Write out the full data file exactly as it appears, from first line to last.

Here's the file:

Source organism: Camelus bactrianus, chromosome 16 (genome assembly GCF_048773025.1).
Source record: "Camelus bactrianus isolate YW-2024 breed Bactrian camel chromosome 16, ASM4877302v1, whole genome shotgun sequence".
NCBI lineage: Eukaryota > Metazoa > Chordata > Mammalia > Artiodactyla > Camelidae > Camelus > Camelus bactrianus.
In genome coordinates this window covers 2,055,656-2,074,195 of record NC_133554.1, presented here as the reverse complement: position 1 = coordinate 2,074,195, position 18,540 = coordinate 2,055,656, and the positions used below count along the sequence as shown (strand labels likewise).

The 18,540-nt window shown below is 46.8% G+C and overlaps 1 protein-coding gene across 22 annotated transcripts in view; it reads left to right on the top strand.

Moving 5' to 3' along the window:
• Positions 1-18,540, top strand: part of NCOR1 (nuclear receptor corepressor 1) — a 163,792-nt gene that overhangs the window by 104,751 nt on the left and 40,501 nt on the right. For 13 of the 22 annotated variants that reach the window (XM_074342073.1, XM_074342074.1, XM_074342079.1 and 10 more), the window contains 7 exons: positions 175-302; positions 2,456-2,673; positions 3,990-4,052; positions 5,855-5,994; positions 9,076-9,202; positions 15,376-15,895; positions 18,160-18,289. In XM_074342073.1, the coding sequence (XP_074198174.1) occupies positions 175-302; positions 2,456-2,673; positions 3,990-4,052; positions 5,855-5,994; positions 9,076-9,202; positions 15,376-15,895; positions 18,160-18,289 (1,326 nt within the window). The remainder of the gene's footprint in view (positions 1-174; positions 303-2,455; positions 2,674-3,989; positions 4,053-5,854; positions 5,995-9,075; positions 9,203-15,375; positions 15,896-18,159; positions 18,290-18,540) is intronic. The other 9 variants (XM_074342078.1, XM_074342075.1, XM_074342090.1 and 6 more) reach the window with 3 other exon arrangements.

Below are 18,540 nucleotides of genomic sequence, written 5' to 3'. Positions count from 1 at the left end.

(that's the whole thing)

Source organism: Camelus bactrianus, chromosome 16 (genome assembly GCF_048773025.1).
Source record: "Camelus bactrianus isolate YW-2024 breed Bactrian camel chromosome 16, ASM4877302v1, whole genome shotgun sequence".
NCBI lineage: Eukaryota > Metazoa > Chordata > Mammalia > Artiodactyla > Camelidae > Camelus > Camelus bactrianus.
In genome coordinates this window covers 2,055,656-2,074,195 of record NC_133554.1, presented here as the reverse complement: position 1 = coordinate 2,074,195, position 18,540 = coordinate 2,055,656, and the positions used below count along the sequence as shown (strand labels likewise).

The 18,540-nt window shown below is 46.8% G+C and overlaps 1 protein-coding gene across 22 annotated transcripts in view; it reads left to right on the top strand.

Moving 5' to 3' along the window:
• Positions 1-18,540, top strand: part of NCOR1 (nuclear receptor corepressor 1) — a 163,792-nt gene that overhangs the window by 104,751 nt on the left and 40,501 nt on the right. For 13 of the 22 annotated variants that reach the window (XM_074342073.1, XM_074342074.1, XM_074342079.1 and 10 more), the window contains 7 exons: positions 175-302; positions 2,456-2,673; positions 3,990-4,052; positions 5,855-5,994; positions 9,076-9,202; positions 15,376-15,895; positions 18,160-18,289. In XM_074342073.1, the coding sequence (XP_074198174.1) occupies positions 175-302; positions 2,456-2,673; positions 3,990-4,052; positions 5,855-5,994; positions 9,076-9,202; positions 15,376-15,895; positions 18,160-18,289 (1,326 nt within the window). The remainder of the gene's footprint in view (positions 1-174; positions 303-2,455; positions 2,674-3,989; positions 4,053-5,854; positions 5,995-9,075; positions 9,203-15,375; positions 15,896-18,159; positions 18,290-18,540) is intronic. The other 9 variants (XM_074342078.1, XM_074342075.1, XM_074342090.1 and 6 more) reach the window with 3 other exon arrangements.

Below are 18,540 nucleotides of genomic sequence, written 5' to 3'. Positions count from 1 at the left end.